In Zimbabwe, there is a saying: sometimes you celebrate the coming of a witchdoctor, only for him to accuse your mother of witchcraft, says Crecey Kuyedzwa.
Tinashe Chidzonga, 31, is one of the many Zimbabweans who took to the streets in November 2017 to celebrate the ouster of former Zimbabwe strongman and president Robert Mugabe.
To Chidzonga it did not matter how Mugabe was removed from power. All that mattered was the prospect of starting afresh. Many of his age are jobless.
“I felt my life had been on hold since I left university four years ago, but the new government was like a fresh start,” said Chidzonga, who lives in Glen View, south west of central Harare.
He was not alone. To many Zimbabweans the new dispensation, led by Mugabe’s former second-in-command, Emmerson Mnangagwa, was a chance to turn over a new leaf.
Indeed, the new president’s inauguration speech on November 24, 2017 in Harare’s National Sports Stadium, was pregnant with promises of a better future. Mnangagwa promised “jobs, jobs, jobs” and to repeal laws that kept investors away.
He promised peace, freedom and zero tolerance on corruption. The coup that brought down Mugabe was, after all, officially named “operation restore legacy,” by Mnangagwa and then general (and now vice president) Constantino Chiwenga. Mnangagwa and his allies said they would deal with “the criminals around Mugabe”.
“ED (President Mnangagwa’s moniker) was touted as a reformist, so we thought we were in good hands, but you don’t need to be told we were wrong,” said Chidzonga.
Mnangagwa’s talk of ending corruption gave some hope to Chidzonga. After all, he thought, the new president must know how it all went down, having been in government since 1980. Don’t they say, to catch a thief send a thief?
But for Chidzonga, Mnangagwa only flattered to deceive. How else do you explain a country that shuts down internet, in the middle of an investment campaign and ahead of a crucial gathering like Davos?
“Even Mugabe, as bad as he was, did not shut down the internet.
“His fight against corruption is just smoke and mirrors, it’s a half-hearted attempt. Were it music, it would be lip sync. To date no reasonable corruption case has been brought to finality. Even the so-called criminals around former President Mugabe, are still to be accounted for, behind bars,” said Chidzonga.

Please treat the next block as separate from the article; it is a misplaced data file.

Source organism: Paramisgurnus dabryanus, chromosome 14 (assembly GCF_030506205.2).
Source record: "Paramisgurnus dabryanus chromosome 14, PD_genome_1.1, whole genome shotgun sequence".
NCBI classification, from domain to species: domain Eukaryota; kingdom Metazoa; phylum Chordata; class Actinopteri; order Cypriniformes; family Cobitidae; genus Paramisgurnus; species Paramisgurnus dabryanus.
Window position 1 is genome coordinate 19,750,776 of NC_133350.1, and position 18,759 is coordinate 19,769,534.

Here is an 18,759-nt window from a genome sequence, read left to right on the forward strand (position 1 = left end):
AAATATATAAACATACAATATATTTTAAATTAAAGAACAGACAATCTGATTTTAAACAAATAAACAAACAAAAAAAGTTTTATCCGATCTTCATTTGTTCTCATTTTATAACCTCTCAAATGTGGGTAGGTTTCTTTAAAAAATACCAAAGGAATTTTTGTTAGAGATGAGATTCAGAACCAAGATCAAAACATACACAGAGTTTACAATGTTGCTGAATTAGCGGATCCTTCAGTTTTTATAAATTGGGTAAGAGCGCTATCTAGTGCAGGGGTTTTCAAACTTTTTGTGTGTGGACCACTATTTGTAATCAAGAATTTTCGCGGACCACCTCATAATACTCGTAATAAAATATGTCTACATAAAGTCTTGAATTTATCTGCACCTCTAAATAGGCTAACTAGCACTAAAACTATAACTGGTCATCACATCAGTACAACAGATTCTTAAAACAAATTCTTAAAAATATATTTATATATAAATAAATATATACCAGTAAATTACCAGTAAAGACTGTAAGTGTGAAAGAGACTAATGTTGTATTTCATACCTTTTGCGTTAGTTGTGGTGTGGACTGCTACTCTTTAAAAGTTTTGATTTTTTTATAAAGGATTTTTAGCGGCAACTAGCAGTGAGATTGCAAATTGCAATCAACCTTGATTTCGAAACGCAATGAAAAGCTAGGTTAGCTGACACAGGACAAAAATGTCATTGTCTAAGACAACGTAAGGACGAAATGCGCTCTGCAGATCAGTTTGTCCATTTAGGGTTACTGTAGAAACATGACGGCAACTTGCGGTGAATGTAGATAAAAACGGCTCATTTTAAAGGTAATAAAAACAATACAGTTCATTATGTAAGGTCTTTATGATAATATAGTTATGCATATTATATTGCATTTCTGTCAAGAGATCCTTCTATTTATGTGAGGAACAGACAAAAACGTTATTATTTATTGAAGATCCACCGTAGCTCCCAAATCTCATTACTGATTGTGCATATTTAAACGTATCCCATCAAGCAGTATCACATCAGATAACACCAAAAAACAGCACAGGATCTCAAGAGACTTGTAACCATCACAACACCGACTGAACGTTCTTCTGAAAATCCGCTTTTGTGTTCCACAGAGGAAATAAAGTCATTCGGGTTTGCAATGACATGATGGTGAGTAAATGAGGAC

“It’s like government is playing a catch-and-release game with criminals,” he said.
Little reason to celebrate
Getting a job in a country where the unemployment rate is close to 90%, according to independent economists and NGO estimates, is a reason to celebrate. But for Chidzonga, each day is turning to be a nightmare, as Mnangagwa’s policies, or lack thereof, continue to erode his disposable income. This is worrying for someone who has a decent job working as a teller with a local bank.
In October 2018, Mnangagwa approved the imposition of a 2% tax on all electronic transactions, and this is in a country where because of cash shortages, 95% of all transactions are electronic.
The tax effectively reduces Chidzonga’s disposable income by the same margin, plus more. Prices of goods and services skyrocketed as a result, to an inflation rate of 42% by mid-December 2018, while Chidzonga’s salary remains static.
This past week, Mnangagwa announced a 150% hike in fuel prices, in local bond notes terms. While it has been argued that fuel is still cheap in US dollar terms, Chidzonga feels it, as his salary is not only static, but is also in local bond notes. This has made Zimbabwean petrol the most expensive in the world (in local currency terms, as the bond not is now trading at a huge discount the US$. For US$1, you need $3,5 in local bond note even when government claims the ratio is 1:1.)
The ripple effects are already being felt by Chidzonga and many like him. Businesses and transporters have already started passing the fuel price increases to consumers like Chidzonga, piling more pressure on his already burdened salary. Bus fares have doubled, and on the in store shelves, it would be worse.
All this is a far cry from what Chidzonga had hoped for when Mnangagwa took over.
Never did he imagine that in just a year after Mnangagwa has taken over, he would find himself sleeping in a fuel queue, only for the delivery truck to come a day after or never.
Every month fuel dealers get more foreign currency allocations, but the fuel queues get even longer. You can’t script it, even if you try.
This is at a time that Chidzonga is already frustrated that his dream to buy his father a car will now take a bit longer than expected, reason, Mnangagwa changed the rules of the game.
He now requires vehicle import duty to be paid in foreign currency. But for Chidzonga, whose salary is in local bond notes, getting the forex is a big ask.
His bank will not give him any, as it will have to first feed fuel dealers/importers and the connected elite. Getting it on the illegal black market is not an option either, as it now attracts a ten-year jail term, another of Mnangagwa’s new laws.
Getting a job, Chidzonga thought his elderly mother, who toiled to send him to school, would finally eat a full house breakfast. Little did he know, under the Mnangagwa led government, even bread would become a luxury, as bakers struggled to pay for raw materials. There is hardly any bread in stores, with back door sellers cashing in at double the recommended price.
In Zimbabwe’s main Shona language, there is a saying:”Kupururidzira n’anga neinobata mai,” meaning sometimes you celebrate the coming of a witchdoctor, only for him to accuse your mother of witchcraft.
Crecey Kuyedzwa is a Zimbabwean journalist in Harare. Views expressed are her own.